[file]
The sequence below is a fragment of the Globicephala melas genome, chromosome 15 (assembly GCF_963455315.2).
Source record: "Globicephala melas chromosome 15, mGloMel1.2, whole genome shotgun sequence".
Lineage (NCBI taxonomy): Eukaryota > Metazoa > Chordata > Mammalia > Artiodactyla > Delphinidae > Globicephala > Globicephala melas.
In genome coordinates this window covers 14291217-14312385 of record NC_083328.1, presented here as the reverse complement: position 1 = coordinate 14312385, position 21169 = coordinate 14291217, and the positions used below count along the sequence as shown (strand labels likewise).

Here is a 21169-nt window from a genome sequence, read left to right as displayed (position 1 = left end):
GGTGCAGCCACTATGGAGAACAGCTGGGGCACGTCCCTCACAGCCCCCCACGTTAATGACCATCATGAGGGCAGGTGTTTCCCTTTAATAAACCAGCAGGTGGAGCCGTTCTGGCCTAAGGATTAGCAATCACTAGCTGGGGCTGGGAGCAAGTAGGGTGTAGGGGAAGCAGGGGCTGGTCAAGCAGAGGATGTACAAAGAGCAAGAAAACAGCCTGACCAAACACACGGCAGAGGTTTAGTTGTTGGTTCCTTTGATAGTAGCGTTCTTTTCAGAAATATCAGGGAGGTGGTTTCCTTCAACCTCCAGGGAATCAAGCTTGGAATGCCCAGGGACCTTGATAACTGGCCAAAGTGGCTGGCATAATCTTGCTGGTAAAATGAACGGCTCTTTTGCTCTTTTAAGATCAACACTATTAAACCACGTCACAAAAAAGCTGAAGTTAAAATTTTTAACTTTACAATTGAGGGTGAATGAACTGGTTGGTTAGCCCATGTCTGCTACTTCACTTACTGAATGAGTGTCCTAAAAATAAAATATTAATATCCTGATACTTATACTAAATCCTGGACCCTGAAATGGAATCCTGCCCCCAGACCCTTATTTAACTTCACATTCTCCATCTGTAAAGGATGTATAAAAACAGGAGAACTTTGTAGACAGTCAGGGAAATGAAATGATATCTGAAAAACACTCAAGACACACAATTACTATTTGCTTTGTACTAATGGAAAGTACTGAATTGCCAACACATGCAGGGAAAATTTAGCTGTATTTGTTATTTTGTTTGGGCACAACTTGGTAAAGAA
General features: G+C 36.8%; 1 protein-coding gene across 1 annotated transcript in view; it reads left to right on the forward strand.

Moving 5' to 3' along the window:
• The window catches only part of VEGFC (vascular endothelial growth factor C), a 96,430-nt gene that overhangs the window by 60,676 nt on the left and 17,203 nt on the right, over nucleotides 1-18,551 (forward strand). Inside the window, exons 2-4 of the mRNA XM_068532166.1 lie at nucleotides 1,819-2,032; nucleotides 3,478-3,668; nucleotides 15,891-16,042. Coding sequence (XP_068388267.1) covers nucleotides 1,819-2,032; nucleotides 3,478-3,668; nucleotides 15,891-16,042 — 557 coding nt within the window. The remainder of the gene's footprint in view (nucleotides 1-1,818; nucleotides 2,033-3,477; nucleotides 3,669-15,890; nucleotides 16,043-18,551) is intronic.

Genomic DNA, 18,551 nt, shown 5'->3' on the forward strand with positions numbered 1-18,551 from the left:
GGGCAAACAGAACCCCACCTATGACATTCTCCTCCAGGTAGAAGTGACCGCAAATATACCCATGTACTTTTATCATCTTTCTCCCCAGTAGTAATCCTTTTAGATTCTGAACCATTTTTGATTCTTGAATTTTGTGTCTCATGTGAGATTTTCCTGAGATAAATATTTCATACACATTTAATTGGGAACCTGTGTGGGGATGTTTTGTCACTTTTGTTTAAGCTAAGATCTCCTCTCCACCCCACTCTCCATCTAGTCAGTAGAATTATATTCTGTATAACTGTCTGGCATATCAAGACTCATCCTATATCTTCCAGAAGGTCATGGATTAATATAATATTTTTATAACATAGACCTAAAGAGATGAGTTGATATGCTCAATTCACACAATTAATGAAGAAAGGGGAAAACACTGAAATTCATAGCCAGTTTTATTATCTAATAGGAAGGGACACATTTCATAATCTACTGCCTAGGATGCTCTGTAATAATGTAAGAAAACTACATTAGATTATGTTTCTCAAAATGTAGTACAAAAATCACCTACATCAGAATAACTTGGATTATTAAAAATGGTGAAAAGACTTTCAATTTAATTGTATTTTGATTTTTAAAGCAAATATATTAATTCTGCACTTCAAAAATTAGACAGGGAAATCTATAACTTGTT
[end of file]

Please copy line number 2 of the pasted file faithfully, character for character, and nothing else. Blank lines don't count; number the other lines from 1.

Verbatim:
Source record: "Globicephala melas chromosome 15, mGloMel1.2, whole genome shotgun sequence".